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With CNBC-TV18’s latest series, Financial Quotient premiering last week, Shereen Bhan, Managing Editor, CNBC-TV18 talks to Sonam Saini about the show, its focus on women audiences, the impact of BARC data on content planning and more

With an aim to empower its women viewers financially, English business news channel CNBC-TV18 has just premiered its special series titled Financial Quotient. The show that went live last week on Friday aims to equip women with the necessary knowledge and content to gain financial freedom. The channel has roped in two leading brands for Financial Quotient – ZebPay and Aditya Birla Sun Life AMC Ltd. While the show will primarily have women audiences at the heart of the conversation, it also plans to target all stakeholders. In a conversation with exchange4media and IMPACT, Shereen Bhan, Managing Editor, CNBC-TV18 talks about the new series, the objectives behind its launch and the focus on tailoring content for women audiences.

Q] What led to the launch of the Financial Quotient (FQ) series? What was the insight behind the launch?
CNBC-TV18 has always stood as a thought leader and a content leader. We have always focused on putting forward innovative programming every quarter, and we have done this for the last 20 years of our existence. This is not a new space for us; many years ago we had done a series called ‘What Women Really Want.’ The series was about real women, not just women CEOs, mainly focusing on the challenges they face and the struggles they have to deal with while balancing work and home. Our effort at that point in time was to try and give a voice to women who were professionals, trying to get them to share their stories with the hope that it would create real conversation and real dialogue.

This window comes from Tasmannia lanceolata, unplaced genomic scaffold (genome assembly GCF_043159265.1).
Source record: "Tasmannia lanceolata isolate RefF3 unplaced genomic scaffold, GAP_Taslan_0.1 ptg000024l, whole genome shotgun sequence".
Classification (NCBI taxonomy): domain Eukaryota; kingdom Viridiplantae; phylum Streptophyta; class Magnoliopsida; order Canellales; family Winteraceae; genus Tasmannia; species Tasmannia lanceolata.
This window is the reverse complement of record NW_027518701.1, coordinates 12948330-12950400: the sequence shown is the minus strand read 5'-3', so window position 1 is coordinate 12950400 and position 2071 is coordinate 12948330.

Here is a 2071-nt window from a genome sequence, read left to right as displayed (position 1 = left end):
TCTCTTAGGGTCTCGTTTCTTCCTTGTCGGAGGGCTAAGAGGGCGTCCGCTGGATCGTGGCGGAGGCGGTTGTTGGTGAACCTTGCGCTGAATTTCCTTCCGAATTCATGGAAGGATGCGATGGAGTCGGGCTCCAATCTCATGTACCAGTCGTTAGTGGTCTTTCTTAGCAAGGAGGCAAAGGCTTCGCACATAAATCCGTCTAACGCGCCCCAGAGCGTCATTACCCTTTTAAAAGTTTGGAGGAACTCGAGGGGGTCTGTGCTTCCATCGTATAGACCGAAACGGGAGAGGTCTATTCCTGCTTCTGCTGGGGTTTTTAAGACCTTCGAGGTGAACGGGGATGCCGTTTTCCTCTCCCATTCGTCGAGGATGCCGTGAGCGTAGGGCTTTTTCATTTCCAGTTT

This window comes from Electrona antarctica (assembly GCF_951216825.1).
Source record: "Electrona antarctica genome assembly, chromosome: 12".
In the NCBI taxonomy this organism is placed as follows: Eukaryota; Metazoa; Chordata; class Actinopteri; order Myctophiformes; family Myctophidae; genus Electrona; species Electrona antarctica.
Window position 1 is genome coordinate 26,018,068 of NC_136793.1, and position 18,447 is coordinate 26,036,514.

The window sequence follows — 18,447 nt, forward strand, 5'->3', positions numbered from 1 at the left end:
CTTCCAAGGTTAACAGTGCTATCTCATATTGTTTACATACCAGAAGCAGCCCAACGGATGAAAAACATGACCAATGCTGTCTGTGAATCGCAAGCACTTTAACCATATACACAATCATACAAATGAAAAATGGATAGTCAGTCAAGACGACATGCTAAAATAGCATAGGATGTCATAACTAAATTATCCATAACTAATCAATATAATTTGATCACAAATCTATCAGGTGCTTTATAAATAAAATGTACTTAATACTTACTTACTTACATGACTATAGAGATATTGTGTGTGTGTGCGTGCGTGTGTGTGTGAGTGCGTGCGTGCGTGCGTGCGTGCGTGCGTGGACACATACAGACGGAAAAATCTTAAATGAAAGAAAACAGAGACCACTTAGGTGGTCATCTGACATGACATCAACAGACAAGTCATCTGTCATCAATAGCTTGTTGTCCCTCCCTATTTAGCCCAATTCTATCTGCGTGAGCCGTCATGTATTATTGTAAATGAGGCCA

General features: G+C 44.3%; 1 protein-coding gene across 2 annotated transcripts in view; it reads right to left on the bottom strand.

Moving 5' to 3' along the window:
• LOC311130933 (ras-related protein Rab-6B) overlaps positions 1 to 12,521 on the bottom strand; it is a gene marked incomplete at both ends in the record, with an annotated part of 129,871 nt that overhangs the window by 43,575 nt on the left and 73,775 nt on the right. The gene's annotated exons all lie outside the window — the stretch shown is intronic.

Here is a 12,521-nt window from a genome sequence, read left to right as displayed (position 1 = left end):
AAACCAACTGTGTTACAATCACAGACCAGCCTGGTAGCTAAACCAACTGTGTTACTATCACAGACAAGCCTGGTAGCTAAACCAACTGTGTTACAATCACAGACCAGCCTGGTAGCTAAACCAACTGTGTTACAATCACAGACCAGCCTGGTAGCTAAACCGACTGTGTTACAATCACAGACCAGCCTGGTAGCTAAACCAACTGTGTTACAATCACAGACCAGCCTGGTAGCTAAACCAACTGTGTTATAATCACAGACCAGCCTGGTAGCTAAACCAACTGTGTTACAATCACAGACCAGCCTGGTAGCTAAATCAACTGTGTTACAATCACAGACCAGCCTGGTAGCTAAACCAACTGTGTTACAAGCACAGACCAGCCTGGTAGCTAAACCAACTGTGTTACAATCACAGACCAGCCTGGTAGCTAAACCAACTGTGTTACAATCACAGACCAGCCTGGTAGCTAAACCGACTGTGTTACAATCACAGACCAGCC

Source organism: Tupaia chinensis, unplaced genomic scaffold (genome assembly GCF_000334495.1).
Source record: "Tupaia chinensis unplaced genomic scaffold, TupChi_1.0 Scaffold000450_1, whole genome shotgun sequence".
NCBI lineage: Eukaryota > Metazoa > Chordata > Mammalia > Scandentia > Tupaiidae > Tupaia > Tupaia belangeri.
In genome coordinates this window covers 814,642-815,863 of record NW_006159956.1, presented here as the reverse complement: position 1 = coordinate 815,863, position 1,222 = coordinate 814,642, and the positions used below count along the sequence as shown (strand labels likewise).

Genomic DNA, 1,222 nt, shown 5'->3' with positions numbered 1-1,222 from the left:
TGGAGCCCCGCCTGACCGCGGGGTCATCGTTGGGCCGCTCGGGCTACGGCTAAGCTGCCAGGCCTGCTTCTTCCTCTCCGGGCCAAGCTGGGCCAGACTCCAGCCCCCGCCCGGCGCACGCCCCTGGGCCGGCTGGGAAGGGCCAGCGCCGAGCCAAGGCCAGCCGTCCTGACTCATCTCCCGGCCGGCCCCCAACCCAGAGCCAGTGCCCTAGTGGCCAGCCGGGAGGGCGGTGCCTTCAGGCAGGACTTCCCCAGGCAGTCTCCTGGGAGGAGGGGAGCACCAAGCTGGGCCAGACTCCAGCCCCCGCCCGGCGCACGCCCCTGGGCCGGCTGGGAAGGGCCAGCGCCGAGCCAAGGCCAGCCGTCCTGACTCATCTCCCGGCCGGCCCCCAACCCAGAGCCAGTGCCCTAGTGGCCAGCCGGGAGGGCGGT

Q] What are the key objectives of this programming?
Women’s empowerment is linked very closely to financial empowerment and financial independence. Financial Quotient is a programme that will help women access the right kind of information to make the right choices for themselves. This programme will bring together various issues, and not just talk about stock market or investing. Instead, the show will talk about inheritance law, retirement planning, maternity planning, and a whole gamut of issues. It will be much more than a women’s show as it will address issues from the perspective of a family unit. If we want to have more women in the workforce and empower more women to be financially independent, we need to get all stakeholders on board to encourage that. That’s the overarching principle for us to be able to launch the show. Additionally, the way we have branded the look and feel of the show is breaking away from all the stereotypes. Financial Quotient is a show that puts women at the centre and at the table.

Q] Who is the target audience for this show?
We are looking at young women professionals, mid-career professionals; especially women going through events like marriage, maternity, etc. We are also looking at women in the age group of 40+ years who’ve already been working for a while and possibly looking at the next phases of their lives. Every week, we will address issues that will be relevant to a specific target audience. Though women will be at the heart of the conversation, our effort will be to include all stakeholders as part of this dialogue.

Q] Has there been any research prior to this show? Any insights that you can share?